WASHINGTON – U.S. forces closed in on Saddam Hussein's center of power Wednesday, forcing Iraqis to move more elite Republican Guard troops to the south amid fighting that downed two American aircraft.
The movement of Iraqi units to face the American advance came as elements of the Army's 3rd Infantry Division closed to within 20 miles of Baghdad's city limits.
"Our guys are able to see the skyline. That's how close we've gotten," a military official said, speaking on condition of anonymity.
Meanwhile, Iraqis shot down an Army Black Hawk helicopter and a Navy F/A-18C Hornet. Both aircraft went down near Karbala, about 50 miles south of Baghdad, where U.S. Army units had battled Republican Guard units.
Pentagon officials said seven soldiers on the helicopter were killed, and there was no word on the fate of the Navy pilot.
The Black Hawk came down under small-arms fire, defense officials said. Four other soldiers on the helicopter were wounded and rescued after the crash.
The Army forces had surrounded Karbala, a holy site to Shiite Muslims, on Tuesday as they broke through Republican Guard units and pushed toward Baghdad.
The twin-engine Hornet, flying from the aircraft carrier USS Kitty Hawk, was downed by an Iraqi anti-aircraft missile at about 3:45 p.m. EST Wednesday, military officials said.
The U.S. hopes to increase psychological pressure on Saddam and his inner circle as American-led forces arrive on the outskirts of Baghdad, the military official said.
Still, the Pentagon sought Wednesday to lower expectations that the Iraqi capital could be taken quickly or easily.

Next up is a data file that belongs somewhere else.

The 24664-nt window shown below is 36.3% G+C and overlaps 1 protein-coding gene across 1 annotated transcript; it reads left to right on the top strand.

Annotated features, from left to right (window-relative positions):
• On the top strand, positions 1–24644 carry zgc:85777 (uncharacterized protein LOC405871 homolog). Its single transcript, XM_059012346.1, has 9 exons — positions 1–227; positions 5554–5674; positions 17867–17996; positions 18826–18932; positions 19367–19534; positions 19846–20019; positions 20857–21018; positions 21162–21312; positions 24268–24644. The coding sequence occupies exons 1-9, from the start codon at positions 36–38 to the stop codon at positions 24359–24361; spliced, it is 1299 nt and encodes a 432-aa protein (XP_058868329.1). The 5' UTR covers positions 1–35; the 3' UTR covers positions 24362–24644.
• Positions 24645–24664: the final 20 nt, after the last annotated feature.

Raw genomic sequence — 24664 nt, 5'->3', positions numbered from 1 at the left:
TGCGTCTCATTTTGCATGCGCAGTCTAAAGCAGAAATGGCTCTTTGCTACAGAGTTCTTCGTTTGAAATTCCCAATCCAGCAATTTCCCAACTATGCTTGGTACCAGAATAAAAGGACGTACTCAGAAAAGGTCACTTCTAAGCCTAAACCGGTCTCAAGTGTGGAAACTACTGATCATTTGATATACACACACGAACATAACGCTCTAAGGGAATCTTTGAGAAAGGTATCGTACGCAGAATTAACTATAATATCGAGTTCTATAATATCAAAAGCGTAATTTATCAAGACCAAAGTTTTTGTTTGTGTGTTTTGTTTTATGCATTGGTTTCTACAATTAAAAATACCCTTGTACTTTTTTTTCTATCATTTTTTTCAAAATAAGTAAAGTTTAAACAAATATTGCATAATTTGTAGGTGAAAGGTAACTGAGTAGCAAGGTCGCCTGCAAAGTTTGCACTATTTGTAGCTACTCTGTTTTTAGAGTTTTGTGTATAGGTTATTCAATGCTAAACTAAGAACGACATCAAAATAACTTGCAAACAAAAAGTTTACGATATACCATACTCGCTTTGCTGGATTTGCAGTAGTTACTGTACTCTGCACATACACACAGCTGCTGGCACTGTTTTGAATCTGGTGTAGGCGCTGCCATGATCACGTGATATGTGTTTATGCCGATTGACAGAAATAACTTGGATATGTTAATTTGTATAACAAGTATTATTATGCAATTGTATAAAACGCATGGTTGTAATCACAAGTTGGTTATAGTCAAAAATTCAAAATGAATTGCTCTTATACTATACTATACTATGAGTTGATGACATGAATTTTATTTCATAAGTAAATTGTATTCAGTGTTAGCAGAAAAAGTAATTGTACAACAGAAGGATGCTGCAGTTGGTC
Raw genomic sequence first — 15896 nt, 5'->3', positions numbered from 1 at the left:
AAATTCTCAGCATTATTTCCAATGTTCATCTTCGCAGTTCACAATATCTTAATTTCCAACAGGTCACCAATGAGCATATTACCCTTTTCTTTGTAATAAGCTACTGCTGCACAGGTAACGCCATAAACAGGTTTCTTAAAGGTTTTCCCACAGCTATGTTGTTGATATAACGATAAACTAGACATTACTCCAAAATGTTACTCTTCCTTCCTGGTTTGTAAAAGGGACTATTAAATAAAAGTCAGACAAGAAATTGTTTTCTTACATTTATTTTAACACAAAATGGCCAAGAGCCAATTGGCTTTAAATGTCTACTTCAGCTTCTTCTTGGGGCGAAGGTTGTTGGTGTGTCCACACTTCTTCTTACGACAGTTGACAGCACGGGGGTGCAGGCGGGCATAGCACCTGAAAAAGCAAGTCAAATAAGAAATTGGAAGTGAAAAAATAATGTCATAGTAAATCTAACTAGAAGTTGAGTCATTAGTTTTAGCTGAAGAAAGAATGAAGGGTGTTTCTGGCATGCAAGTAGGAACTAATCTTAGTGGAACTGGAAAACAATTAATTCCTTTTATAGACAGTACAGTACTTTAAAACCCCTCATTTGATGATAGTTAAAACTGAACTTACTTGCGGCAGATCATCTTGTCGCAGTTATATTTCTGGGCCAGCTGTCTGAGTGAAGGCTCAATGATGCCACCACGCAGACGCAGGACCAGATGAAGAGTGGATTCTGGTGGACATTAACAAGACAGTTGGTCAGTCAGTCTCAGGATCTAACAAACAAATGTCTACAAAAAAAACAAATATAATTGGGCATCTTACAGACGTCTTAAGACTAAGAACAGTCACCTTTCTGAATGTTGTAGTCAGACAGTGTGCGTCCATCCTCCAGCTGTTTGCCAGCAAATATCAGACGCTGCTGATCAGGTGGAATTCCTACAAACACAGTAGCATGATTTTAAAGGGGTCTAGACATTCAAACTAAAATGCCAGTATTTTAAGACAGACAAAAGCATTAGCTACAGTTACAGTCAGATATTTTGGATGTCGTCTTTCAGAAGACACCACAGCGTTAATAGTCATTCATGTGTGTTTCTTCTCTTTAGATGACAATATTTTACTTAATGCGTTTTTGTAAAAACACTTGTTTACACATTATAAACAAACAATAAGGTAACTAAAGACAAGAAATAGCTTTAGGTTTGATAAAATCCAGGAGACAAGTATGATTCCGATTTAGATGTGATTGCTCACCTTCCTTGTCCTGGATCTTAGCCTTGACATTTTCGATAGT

"We are planning for a very difficult fight ahead in Baghdad," Maj. Gen. Stanley McChrystal told a Pentagon news conference. "We are not expecting to drive into Baghdad suddenly and seize it."
Defense officials, updating the war toll, said 49 Americans had died, seven have been captured, 15 are missing and 154 have been wounded.
U.S. military officials have weathered criticism over the past week as commanders, other Pentagon officials and outside analysts said the war effort had been slowed by unexpectedly stiff resistance and a plan that may have relied on too few troops.
McChrystal and department spokeswoman Victoria Clarke told reporters at least six times in a half-hour briefing that the toughest fighting may lie ahead.
McChrystal said a major American offensive had pushed closer to Baghdad amid resistance from Saddam Hussein's Republican Guard that was "sporadic, but not able to stop coalition maneuvers."
Republican Guard forces, better trained and equipped than Iraq's regular army, were "arrayed for a defense on the southern side of Baghdad ... and on the flanks as well," McChrystal said. "Whether they intend to defend in place or just delay is just not clear."
It was unclear whether those Iraqi forces had some of the chemical and biological weapons that U.S. leaders say Saddam is hiding -- and whether they could or would use them.
From the start of the war, the Pentagon has hoped that with the help of invading forces the Iraqi military would surrender in great numbers and civilians might revolt.
With ground forces pressing closer to Baghdad, officials said they were hopeful that the chances of those things happening were increasing.
The assessment came after a daylong battle against Guard forces on the outskirts of the capital.
Though two divisions were reported to have been largely eliminated as effective fighting forces, there were four others that officials said remained somewhat intact. Two were estimated at 70 percent effectiveness and two somewhat less, according to a defense official who spoke on condition of anonymity.
Other officials said some of the Republican Guard units had started mixing together, making it nearly impossible to state where each of the divisions was based.
The last line of defense for Baghdad may be Saddam's Special Republican Guard and Special Security Organization. It was not clear what damage had been done to the Special Republican Guard, for instance, a light infantry force that was estimated to have started the war with 15,000 troops. The security organization is basically a paramilitary force estimated at 6,000 to 8,000.